I don’t know what it is about March but for me it’s such an optimistic month. Spring is well and truly here, the buds are appearing, daffodils blooming and gone are the long dark days of winter. Spring is also the time for love and romance – you can just picture the scene, the happy couple smiling as they emerge from the church, wedding bells ringing in the air and confetti floating like blossom on the wind.
Thinking about smiling, marriage and well-being, one piece of research that every student of positive psychology can reel off is the Yearbook Study, in which the genuineness (or ‘Duchenne-ness’ as Chris Peterson calls it) of women students’ smiles in their college yearbook photos predicted, 30 years later, whether they were married and scored highly on life satisfaction, good relationships and managing stress. This study by Lee Anne Harker and Dacher Keltner in 2001 is often used to illustrate the ‘build’ aspect of Barbara Fredrickson’s Broaden and Build theory of positive emotions – that positive emotions are about more than just feeling good, they help to build social and psychological resources too. In short feeling happy now is much more than an end in itself, it’s also an important influence on your future well-being.
One of the limitations of this research is, obviously, that its participants are all female – it used data from a pre-existing study (the Mills Longitudinal Study) – and I wonder how much it also applies to men. Do men’s smiles now predict future happy marriages and personal life satisfaction?
But What About Men?
Yesterday I accidentally came across a little snippet of new research by Simine Vazire, Laura Naumann, Peter Rentfrow and Samuel Gosling on smiling which suggests that male and female smiles don’t mean the same thing. In other words smiling reflects different emotions depending on gender. This study found that smiling is positively associated with positive emotion in women but not in men. In men, smiling is negatively associated with negative emotion. Curious isn’t it?
In the study, 76% of women smiled compared to only 41% of men, although they experienced similar levels of positive emotion (measured using the PANAS – Positive and Negative Affect Scale). In short, positive emotion is a strong positive predictor of smiling for women but not for men, and negative emotion is a strong negative predictor of smiling for men but not for women.
Different Adaptations for Men and Women?
So, if we’ve got this right it would seem that women smile when they’re happy, and men smile when…well…they’re not unhappy. In line with Jacob Vigil’s socio-relational framework of expressive behaviours (which in lay terms means that the way we express certain emotions is adaptive and motivates others to respond to us in ways which enhance our social fitness) Simine Vazire and her colleagues suggest that in women, smiling signals warmth, trustworthiness and enthusiasm to others, and in doing so attracts fewer and more intimate relationships (not sure about the fewer!), whereas in men, smiling signals confidence, calmness and a lack of self-doubt and distress, which apparently attracts numerous, less intimate relationships.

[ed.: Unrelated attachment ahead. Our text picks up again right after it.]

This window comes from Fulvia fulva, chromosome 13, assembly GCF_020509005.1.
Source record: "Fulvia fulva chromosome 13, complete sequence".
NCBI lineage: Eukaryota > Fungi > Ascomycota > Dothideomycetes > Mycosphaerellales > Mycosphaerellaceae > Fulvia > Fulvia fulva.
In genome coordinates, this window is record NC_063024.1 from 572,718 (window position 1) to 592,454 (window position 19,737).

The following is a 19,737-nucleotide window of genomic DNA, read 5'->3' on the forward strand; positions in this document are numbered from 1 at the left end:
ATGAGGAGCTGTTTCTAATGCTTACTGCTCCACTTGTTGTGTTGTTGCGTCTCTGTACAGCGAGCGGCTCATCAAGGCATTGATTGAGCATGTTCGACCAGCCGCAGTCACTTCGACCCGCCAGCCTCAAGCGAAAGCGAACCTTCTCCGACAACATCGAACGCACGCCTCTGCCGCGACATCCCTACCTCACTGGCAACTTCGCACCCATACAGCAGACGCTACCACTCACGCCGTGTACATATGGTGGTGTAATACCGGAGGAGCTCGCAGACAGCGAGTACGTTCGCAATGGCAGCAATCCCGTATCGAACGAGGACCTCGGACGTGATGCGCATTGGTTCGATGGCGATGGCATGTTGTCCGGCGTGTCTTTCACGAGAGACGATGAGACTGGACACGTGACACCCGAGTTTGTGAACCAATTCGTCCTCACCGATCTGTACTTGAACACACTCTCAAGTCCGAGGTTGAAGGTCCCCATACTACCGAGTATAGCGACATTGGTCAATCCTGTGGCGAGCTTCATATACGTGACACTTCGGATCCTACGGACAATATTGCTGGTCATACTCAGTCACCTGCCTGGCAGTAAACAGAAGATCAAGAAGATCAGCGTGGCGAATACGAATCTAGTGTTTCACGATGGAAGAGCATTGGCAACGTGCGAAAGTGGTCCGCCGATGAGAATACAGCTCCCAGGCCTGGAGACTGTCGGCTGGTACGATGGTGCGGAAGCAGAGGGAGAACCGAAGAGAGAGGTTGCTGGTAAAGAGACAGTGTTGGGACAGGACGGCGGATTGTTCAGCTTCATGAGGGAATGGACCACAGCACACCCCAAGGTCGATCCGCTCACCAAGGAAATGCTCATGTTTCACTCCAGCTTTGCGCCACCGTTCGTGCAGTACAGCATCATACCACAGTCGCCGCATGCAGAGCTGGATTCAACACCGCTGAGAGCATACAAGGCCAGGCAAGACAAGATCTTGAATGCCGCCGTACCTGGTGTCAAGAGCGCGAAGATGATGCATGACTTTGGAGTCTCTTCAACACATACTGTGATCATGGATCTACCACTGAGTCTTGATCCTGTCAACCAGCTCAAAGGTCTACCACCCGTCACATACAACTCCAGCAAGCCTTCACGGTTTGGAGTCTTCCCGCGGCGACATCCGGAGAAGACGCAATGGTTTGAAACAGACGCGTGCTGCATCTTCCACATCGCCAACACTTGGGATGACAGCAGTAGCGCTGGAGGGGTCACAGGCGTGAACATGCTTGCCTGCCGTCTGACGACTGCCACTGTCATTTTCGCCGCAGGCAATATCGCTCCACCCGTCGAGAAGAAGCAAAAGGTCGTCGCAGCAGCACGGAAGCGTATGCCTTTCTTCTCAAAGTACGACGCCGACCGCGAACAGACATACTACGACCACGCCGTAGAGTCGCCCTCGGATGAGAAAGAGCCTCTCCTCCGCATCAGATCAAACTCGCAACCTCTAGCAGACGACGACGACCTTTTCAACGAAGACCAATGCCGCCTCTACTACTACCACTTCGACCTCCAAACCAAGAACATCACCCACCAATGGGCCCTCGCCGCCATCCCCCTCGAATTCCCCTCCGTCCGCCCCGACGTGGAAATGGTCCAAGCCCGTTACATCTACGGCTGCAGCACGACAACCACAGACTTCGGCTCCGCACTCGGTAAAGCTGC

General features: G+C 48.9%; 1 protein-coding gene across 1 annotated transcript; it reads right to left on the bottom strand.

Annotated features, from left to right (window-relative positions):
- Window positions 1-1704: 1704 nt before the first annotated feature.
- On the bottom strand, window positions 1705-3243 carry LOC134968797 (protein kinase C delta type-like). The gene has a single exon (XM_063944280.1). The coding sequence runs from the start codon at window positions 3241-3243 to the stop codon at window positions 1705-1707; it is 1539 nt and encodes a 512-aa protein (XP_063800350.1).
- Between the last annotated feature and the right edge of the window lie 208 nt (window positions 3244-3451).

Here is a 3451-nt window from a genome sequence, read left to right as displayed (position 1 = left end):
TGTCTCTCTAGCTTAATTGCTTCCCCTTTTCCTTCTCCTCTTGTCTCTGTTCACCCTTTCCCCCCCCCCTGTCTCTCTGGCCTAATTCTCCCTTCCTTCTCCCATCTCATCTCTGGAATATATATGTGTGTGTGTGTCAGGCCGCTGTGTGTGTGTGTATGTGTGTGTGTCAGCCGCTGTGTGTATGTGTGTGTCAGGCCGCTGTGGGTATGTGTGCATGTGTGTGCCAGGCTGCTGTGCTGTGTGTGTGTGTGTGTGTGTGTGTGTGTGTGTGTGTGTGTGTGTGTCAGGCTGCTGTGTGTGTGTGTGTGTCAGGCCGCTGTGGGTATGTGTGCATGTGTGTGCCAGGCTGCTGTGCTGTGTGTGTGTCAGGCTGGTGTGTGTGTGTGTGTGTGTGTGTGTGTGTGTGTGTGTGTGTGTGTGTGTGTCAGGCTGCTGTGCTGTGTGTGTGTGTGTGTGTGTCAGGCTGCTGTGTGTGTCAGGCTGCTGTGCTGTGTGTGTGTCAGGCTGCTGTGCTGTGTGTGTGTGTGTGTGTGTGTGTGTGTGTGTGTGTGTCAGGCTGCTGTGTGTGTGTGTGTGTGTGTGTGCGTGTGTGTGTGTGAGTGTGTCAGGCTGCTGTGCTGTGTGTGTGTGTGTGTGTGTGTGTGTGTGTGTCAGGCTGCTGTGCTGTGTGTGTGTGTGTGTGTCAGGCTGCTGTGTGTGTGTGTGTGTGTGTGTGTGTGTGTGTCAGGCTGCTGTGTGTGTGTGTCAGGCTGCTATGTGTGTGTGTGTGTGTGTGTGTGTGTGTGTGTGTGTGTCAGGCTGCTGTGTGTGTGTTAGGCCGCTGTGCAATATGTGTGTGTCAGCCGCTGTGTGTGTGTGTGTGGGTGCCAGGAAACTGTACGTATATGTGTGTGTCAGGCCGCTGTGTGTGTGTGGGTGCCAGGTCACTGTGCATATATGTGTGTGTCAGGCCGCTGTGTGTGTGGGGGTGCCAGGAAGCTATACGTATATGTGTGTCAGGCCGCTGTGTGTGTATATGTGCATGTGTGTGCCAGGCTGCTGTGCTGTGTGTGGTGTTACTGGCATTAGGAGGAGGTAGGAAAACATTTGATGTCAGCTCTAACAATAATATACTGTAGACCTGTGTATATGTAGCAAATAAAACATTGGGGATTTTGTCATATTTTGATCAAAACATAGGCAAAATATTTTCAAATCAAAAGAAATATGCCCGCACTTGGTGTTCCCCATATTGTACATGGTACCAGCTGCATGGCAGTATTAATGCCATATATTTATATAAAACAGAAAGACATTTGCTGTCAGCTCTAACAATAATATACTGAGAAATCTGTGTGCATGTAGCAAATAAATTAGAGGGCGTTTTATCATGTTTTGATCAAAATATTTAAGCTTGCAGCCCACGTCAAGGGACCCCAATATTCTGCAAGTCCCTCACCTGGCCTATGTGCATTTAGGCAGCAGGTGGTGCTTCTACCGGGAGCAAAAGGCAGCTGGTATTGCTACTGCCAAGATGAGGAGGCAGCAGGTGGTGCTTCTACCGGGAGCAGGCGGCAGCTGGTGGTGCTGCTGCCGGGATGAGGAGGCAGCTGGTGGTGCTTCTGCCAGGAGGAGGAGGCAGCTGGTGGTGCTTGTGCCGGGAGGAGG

If that’s the case, then this adds some further detail to Fredrickson’s Broaden and Build theory. Perhaps the Yearbook Study isn’t quite as straightforward as it’s often portrayed, and the positive emotional paths to future well-being are rather more winding than direct. It would be interesting to see if a similar study of men’s smiling or unsmiling yearbook photos resulted in similar well-being outcomes.
It’s a bit of a cliché that men complain that they don’t understand women, but to me it now seems the other way round. I mean, what is it that men do when they’re feeling happy then, if it’s not smiling? Any suggestions??
Harker, L., & Keltner, D. (2001). Expressions of positive emotion in women’s college yearbook pictures and their relationship to personality and life outcomes across adulthood. Journal of Personality and Social Psychology, 80(1), 112-124.
Vazire, S., Naumann, L.P., Rentfrow, P.J.& Gosling, S.D. (2009). Smiling reflects different emotions in men and women. Behavioral and Brain Sciences, 32(5), 403 -405. Abstract.
Vigil, J.M. (2009). A socio-relational framework of sex differences in the expression of emotion. Behavioral and Brain Sciences, 32 (5), 375 -390.
Zhivotovskaya, E. (2008). Smile and Others Smile with You: Health Benefits, Emotional Contagion, and Mimicry. Positive Psychology News Daily.
The happy couple: Bride, you may kiss by e3000
Equally happy?: Promenade in the rain by seanmcgrath
This is quite interesting–and it raises another question for me in terms of the gender differences. I wonder if the relationship between women smiling in their yearbook photos and their later marital status is not solely about “happiness” but about adherence to sex role expectations. That is, women are traditionally encouraged to be non-threatening and to give lots of reassurance (particularly to men) and at times “compulsive” smiling is one common way women signal that. Might it be that the genuine smiles on women’s faces in their yearbooks are also related to the degree to which they have bought into traditional sex roles and thus might both value marriage more and be more satisfied within that role later on–and that men find such sex role adherence an attractive quality for a future spouse?